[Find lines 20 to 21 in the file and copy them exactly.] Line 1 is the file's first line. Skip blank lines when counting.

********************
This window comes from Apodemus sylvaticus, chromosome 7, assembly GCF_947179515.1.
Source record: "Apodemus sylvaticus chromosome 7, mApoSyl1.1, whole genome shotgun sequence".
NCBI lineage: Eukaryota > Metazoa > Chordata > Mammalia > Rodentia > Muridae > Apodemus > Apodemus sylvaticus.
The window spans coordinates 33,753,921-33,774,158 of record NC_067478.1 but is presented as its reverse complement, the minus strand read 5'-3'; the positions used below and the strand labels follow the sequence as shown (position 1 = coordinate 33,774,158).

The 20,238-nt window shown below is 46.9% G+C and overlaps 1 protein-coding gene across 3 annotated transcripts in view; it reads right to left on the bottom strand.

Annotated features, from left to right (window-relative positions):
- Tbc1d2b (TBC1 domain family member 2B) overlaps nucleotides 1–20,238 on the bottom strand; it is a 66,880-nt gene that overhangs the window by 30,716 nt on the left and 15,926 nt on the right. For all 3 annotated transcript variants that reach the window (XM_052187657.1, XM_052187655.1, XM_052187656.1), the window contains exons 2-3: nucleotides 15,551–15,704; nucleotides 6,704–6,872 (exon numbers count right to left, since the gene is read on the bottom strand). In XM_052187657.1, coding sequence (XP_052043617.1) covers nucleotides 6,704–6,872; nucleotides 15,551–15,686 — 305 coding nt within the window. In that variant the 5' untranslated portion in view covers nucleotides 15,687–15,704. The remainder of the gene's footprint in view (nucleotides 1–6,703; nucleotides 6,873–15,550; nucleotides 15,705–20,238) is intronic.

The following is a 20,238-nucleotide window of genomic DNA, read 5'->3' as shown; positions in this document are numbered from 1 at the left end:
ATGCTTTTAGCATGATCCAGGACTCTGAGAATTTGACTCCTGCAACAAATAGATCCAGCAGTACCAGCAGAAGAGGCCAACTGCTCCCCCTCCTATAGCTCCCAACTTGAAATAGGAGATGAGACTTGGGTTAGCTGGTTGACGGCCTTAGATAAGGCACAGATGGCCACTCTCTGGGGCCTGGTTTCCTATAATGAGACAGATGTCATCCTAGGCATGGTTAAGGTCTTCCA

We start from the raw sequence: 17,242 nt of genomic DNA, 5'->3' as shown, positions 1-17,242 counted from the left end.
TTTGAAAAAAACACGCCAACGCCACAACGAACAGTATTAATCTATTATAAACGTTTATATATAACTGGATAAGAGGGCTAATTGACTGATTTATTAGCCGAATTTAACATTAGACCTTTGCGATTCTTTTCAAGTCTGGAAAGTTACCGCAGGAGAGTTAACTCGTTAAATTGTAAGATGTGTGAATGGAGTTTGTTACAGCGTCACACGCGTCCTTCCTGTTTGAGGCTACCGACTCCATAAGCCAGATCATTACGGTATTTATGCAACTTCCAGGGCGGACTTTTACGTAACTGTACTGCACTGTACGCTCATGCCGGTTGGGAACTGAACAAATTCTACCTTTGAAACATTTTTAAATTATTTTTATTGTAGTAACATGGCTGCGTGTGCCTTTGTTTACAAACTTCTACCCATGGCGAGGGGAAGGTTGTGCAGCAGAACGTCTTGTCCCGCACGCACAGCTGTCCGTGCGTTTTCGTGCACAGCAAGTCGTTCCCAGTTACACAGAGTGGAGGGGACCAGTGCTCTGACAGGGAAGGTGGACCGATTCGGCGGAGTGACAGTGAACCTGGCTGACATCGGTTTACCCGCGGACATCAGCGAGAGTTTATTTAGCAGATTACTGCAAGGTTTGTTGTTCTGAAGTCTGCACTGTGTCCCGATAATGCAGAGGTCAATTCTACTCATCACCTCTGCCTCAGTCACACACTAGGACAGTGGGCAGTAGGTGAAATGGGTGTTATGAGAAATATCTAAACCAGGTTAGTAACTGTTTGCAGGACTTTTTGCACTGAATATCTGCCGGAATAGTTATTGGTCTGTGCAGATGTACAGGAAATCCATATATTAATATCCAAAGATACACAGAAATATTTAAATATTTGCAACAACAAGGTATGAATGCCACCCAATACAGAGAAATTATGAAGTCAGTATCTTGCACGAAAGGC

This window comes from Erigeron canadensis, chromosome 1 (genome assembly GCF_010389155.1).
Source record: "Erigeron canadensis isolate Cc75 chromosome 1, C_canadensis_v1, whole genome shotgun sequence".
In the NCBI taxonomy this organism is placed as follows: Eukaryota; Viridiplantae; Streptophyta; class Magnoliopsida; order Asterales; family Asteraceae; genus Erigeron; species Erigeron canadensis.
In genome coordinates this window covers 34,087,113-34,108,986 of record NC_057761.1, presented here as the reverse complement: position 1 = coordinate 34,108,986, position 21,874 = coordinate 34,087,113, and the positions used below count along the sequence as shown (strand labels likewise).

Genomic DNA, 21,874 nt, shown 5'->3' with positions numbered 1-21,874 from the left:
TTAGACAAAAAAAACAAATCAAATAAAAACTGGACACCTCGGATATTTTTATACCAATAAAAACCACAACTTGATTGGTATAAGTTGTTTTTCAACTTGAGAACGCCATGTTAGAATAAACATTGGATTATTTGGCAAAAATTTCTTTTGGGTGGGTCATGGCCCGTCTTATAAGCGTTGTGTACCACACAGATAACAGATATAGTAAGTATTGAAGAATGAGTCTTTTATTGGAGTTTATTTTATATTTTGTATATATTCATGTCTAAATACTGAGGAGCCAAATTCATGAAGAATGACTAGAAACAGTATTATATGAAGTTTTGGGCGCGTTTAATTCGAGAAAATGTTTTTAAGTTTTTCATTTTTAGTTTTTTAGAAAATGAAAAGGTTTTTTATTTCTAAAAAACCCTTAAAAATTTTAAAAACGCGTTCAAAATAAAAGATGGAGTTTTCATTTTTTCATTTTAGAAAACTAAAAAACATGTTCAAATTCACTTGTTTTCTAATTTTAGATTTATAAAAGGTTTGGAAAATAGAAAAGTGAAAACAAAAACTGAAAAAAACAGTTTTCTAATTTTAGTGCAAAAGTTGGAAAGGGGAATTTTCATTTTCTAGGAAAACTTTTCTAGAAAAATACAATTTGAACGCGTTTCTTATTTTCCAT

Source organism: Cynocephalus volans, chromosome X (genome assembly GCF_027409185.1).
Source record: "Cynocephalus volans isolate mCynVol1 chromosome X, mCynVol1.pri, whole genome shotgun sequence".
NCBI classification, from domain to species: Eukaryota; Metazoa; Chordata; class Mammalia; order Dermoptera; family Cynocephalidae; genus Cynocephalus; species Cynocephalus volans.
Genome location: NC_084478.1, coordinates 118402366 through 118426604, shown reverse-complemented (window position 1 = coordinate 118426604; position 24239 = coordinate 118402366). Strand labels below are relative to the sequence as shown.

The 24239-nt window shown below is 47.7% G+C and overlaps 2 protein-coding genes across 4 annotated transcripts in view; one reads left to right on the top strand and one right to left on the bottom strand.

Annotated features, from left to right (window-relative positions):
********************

NCBI classification, from domain to species: Eukaryota; Metazoa; Chordata; class Mammalia; order Dermoptera; family Cynocephalidae; genus Cynocephalus; species Cynocephalus volans.
Genome location: NC_084478.1, coordinates 118402366 through 118426604, shown reverse-complemented (window position 1 = coordinate 118426604; position 24239 = coordinate 118402366). Strand labels below are relative to the sequence as shown.